I’m sitting in Café Papeneiland in Amsterdam, when the feeling of gezelligheid hits me. It’s what this city’s bruin cafés — the Dutch answer to the pub — are most famous for inducing: a lovely, warm feeling of contentment. To be gezellig is to be cozy, to feel togetherness, to enjoy companionable surroundings with the pleasure of emotional warmth. Housed in a 450-year-old building with a passage that originally led to a secret Catholic church during the Reformation, Café Papeneiland is one of the most authentic and snug bruin cafés, with a dark wood interior decorated with Delft blue tiles and low-lit chandeliers emitting a warm, yellow glow. Time appears to have stood still here. I switch off my phone, put my guidebook away, and enjoy the moment. The tinkle of bells from passing bicycles and the gentle murmur of hushed conversations is the only background music needed.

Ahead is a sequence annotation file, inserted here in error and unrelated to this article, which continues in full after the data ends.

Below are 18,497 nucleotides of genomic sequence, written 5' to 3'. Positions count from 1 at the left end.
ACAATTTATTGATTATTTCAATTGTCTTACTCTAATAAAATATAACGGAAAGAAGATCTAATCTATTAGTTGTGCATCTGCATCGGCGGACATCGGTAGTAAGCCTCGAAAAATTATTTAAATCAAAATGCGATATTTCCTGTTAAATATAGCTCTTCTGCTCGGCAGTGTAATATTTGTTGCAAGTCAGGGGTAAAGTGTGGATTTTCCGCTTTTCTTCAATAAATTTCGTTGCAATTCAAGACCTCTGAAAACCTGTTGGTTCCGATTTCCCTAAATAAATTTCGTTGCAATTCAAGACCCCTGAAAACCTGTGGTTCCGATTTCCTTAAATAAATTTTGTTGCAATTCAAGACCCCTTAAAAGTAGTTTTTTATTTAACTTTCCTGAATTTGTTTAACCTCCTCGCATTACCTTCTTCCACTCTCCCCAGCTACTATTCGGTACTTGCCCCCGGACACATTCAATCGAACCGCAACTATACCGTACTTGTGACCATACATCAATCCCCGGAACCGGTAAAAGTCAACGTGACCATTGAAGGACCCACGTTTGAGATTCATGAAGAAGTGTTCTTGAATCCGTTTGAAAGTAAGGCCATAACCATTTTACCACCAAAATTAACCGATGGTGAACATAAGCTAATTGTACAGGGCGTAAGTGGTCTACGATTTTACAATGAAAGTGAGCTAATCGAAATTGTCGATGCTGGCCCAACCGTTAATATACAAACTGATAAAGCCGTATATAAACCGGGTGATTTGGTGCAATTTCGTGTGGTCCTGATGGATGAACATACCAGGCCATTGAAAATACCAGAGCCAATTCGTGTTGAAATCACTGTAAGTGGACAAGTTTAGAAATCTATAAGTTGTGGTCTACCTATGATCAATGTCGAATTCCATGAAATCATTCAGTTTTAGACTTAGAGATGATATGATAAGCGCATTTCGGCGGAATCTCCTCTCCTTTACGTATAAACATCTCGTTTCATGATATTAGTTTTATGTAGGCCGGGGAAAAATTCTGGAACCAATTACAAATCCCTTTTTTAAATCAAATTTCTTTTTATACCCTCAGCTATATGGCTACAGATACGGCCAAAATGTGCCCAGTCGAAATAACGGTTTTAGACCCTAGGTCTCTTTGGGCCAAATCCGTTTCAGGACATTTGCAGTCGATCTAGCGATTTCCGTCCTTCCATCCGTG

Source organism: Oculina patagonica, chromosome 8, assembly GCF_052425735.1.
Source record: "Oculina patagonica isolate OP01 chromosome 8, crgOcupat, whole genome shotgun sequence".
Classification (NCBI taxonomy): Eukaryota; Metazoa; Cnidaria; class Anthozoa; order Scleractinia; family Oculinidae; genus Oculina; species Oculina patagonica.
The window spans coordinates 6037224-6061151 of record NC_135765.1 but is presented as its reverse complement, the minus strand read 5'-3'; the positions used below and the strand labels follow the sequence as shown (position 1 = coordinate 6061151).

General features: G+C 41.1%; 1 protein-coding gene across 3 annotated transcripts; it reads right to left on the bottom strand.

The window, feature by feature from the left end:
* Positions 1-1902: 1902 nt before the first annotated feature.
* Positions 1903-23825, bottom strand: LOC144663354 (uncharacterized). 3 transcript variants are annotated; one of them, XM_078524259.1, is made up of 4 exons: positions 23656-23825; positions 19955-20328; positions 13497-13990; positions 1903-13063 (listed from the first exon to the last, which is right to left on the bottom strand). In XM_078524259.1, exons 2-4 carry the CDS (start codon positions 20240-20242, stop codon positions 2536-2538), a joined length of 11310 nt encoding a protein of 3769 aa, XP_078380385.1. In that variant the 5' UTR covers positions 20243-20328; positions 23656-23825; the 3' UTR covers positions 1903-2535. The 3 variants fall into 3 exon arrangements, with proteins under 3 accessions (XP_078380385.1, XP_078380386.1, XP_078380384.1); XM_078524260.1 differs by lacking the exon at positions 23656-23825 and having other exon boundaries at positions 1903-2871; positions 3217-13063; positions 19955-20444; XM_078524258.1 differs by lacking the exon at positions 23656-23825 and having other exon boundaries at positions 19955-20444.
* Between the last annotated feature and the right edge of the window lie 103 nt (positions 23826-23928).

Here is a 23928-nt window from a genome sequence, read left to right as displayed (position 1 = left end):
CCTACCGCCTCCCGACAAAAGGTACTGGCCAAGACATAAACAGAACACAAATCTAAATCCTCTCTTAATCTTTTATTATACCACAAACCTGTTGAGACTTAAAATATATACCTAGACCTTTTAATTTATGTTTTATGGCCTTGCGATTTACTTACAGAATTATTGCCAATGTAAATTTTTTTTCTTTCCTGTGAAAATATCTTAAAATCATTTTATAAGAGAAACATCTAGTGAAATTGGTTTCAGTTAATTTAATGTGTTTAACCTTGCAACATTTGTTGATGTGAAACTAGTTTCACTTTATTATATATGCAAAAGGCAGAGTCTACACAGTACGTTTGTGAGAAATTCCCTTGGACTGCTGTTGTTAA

I watch as proprietor Tiel Netel makes his way around the tables to light candles as the afternoon light dwindles. In the seven years that I lived here, gezellig became my favorite Dutch word, and usefully it can be used to describe a place, an occasion, or even food. Think of a candlelit café such as this, a best friend’s birthday, or Tiel’s famous appelgebak (apple pie) made fresh on the premises daily, and you’ll be on the right track. If there’s a city in the world that embodies gezellig, then surely it is Amsterdam. The 17th-century architecture and unique spider’s web of canals makes it one of Western Europe’s most charming cities, but it’s the size — so compact and manageable — that makes it so cozy. Spend just a day exploring and you’ll feel at home. There’s nothing more pleasing than wandering off the tourist trail.